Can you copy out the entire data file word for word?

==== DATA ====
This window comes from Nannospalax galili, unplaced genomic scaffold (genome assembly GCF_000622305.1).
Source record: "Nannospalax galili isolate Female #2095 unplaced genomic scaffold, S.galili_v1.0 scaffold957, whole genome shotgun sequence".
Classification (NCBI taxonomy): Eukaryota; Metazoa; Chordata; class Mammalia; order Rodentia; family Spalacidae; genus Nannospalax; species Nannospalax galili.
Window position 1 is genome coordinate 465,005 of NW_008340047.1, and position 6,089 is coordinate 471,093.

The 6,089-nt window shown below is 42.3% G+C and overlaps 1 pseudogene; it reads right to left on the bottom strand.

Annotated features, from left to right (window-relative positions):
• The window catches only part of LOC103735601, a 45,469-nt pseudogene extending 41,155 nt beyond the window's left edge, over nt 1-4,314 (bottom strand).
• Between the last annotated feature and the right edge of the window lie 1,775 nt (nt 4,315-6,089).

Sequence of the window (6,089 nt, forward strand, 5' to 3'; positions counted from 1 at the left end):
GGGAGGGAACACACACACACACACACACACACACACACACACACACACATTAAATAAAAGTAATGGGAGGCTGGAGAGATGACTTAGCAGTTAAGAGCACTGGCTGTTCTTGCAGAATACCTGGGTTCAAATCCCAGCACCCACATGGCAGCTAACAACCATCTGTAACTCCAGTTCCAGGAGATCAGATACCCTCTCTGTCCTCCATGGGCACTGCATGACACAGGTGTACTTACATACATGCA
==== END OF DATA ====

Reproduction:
This window comes from Nannospalax galili, unplaced genomic scaffold (genome assembly GCF_000622305.1).
Source record: "Nannospalax galili isolate Female #2095 unplaced genomic scaffold, S.galili_v1.0 scaffold957, whole genome shotgun sequence".
Classification (NCBI taxonomy): Eukaryota; Metazoa; Chordata; class Mammalia; order Rodentia; family Spalacidae; genus Nannospalax; species Nannospalax galili.
Window position 1 is genome coordinate 465,005 of NW_008340047.1, and position 6,089 is coordinate 471,093.

The 6,089-nt window shown below is 42.3% G+C and overlaps 1 pseudogene; it reads right to left on the bottom strand.

Annotated features, from left to right (window-relative positions):
• The window catches only part of LOC103735601, a 45,469-nt pseudogene extending 41,155 nt beyond the window's left edge, over nt 1-4,314 (bottom strand).
• Between the last annotated feature and the right edge of the window lie 1,775 nt (nt 4,315-6,089).

Sequence of the window (6,089 nt, forward strand, 5' to 3'; positions counted from 1 at the left end):
GGGAGGGAACACACACACACACACACACACACACACACACACACACACATTAAATAAAAGTAATGGGAGGCTGGAGAGATGACTTAGCAGTTAAGAGCACTGGCTGTTCTTGCAGAATACCTGGGTTCAAATCCCAGCACCCACATGGCAGCTAACAACCATCTGTAACTCCAGTTCCAGGAGATCAGATACCCTCTCTGTCCTCCATGGGCACTGCATGACACAGGTGTACTTACATACATGCA